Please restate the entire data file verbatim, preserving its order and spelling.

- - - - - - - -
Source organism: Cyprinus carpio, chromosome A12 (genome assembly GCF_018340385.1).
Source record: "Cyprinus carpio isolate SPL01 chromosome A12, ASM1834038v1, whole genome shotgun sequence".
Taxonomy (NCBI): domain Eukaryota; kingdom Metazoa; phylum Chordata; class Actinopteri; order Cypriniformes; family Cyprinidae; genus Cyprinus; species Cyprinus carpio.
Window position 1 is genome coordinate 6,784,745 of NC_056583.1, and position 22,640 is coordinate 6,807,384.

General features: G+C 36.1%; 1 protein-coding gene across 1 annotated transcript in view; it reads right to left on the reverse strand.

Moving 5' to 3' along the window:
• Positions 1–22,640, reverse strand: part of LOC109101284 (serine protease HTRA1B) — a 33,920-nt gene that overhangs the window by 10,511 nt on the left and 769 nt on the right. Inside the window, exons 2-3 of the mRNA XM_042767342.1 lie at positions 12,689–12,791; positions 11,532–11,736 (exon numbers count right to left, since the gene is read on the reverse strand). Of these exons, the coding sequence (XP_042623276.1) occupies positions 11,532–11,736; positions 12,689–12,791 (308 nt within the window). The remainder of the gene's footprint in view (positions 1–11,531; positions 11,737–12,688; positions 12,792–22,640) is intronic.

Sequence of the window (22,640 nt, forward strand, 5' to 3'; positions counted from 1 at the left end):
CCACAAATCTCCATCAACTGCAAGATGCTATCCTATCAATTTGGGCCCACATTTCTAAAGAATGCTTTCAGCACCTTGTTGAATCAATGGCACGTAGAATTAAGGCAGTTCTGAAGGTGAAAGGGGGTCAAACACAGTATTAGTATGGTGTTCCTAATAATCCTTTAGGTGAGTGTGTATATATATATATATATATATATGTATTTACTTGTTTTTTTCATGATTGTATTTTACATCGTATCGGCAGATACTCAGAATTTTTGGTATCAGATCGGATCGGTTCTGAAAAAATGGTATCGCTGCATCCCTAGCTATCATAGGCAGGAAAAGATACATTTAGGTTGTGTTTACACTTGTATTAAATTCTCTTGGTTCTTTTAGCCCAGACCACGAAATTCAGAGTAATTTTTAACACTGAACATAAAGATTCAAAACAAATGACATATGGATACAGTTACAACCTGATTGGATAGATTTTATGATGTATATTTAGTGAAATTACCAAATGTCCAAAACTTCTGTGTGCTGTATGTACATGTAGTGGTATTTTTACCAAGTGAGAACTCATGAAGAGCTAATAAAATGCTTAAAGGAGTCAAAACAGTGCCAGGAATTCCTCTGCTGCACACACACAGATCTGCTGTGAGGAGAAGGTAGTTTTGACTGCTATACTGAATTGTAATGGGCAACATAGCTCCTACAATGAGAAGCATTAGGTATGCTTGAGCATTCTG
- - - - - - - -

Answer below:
Source organism: Cyprinus carpio, chromosome A12 (genome assembly GCF_018340385.1).
Source record: "Cyprinus carpio isolate SPL01 chromosome A12, ASM1834038v1, whole genome shotgun sequence".
Taxonomy (NCBI): domain Eukaryota; kingdom Metazoa; phylum Chordata; class Actinopteri; order Cypriniformes; family Cyprinidae; genus Cyprinus; species Cyprinus carpio.
Window position 1 is genome coordinate 6,784,745 of NC_056583.1, and position 22,640 is coordinate 6,807,384.

General features: G+C 36.1%; 1 protein-coding gene across 1 annotated transcript in view; it reads right to left on the reverse strand.

Moving 5' to 3' along the window:
• Positions 1–22,640, reverse strand: part of LOC109101284 (serine protease HTRA1B) — a 33,920-nt gene that overhangs the window by 10,511 nt on the left and 769 nt on the right. Inside the window, exons 2-3 of the mRNA XM_042767342.1 lie at positions 12,689–12,791; positions 11,532–11,736 (exon numbers count right to left, since the gene is read on the reverse strand). Of these exons, the coding sequence (XP_042623276.1) occupies positions 11,532–11,736; positions 12,689–12,791 (308 nt within the window). The remainder of the gene's footprint in view (positions 1–11,531; positions 11,737–12,688; positions 12,792–22,640) is intronic.

Sequence of the window (22,640 nt, forward strand, 5' to 3'; positions counted from 1 at the left end):
CCACAAATCTCCATCAACTGCAAGATGCTATCCTATCAATTTGGGCCCACATTTCTAAAGAATGCTTTCAGCACCTTGTTGAATCAATGGCACGTAGAATTAAGGCAGTTCTGAAGGTGAAAGGGGGTCAAACACAGTATTAGTATGGTGTTCCTAATAATCCTTTAGGTGAGTGTGTATATATATATATATATATATATGTATTTACTTGTTTTTTTCATGATTGTATTTTACATCGTATCGGCAGATACTCAGAATTTTTGGTATCAGATCGGATCGGTTCTGAAAAAATGGTATCGCTGCATCCCTAGCTATCATAGGCAGGAAAAGATACATTTAGGTTGTGTTTACACTTGTATTAAATTCTCTTGGTTCTTTTAGCCCAGACCACGAAATTCAGAGTAATTTTTAACACTGAACATAAAGATTCAAAACAAATGACATATGGATACAGTTACAACCTGATTGGATAGATTTTATGATGTATATTTAGTGAAATTACCAAATGTCCAAAACTTCTGTGTGCTGTATGTACATGTAGTGGTATTTTTACCAAGTGAGAACTCATGAAGAGCTAATAAAATGCTTAAAGGAGTCAAAACAGTGCCAGGAATTCCTCTGCTGCACACACACAGATCTGCTGTGAGGAGAAGGTAGTTTTGACTGCTATACTGAATTGTAATGGGCAACATAGCTCCTACAATGAGAAGCATTAGGTATGCTTGAGCATTCTG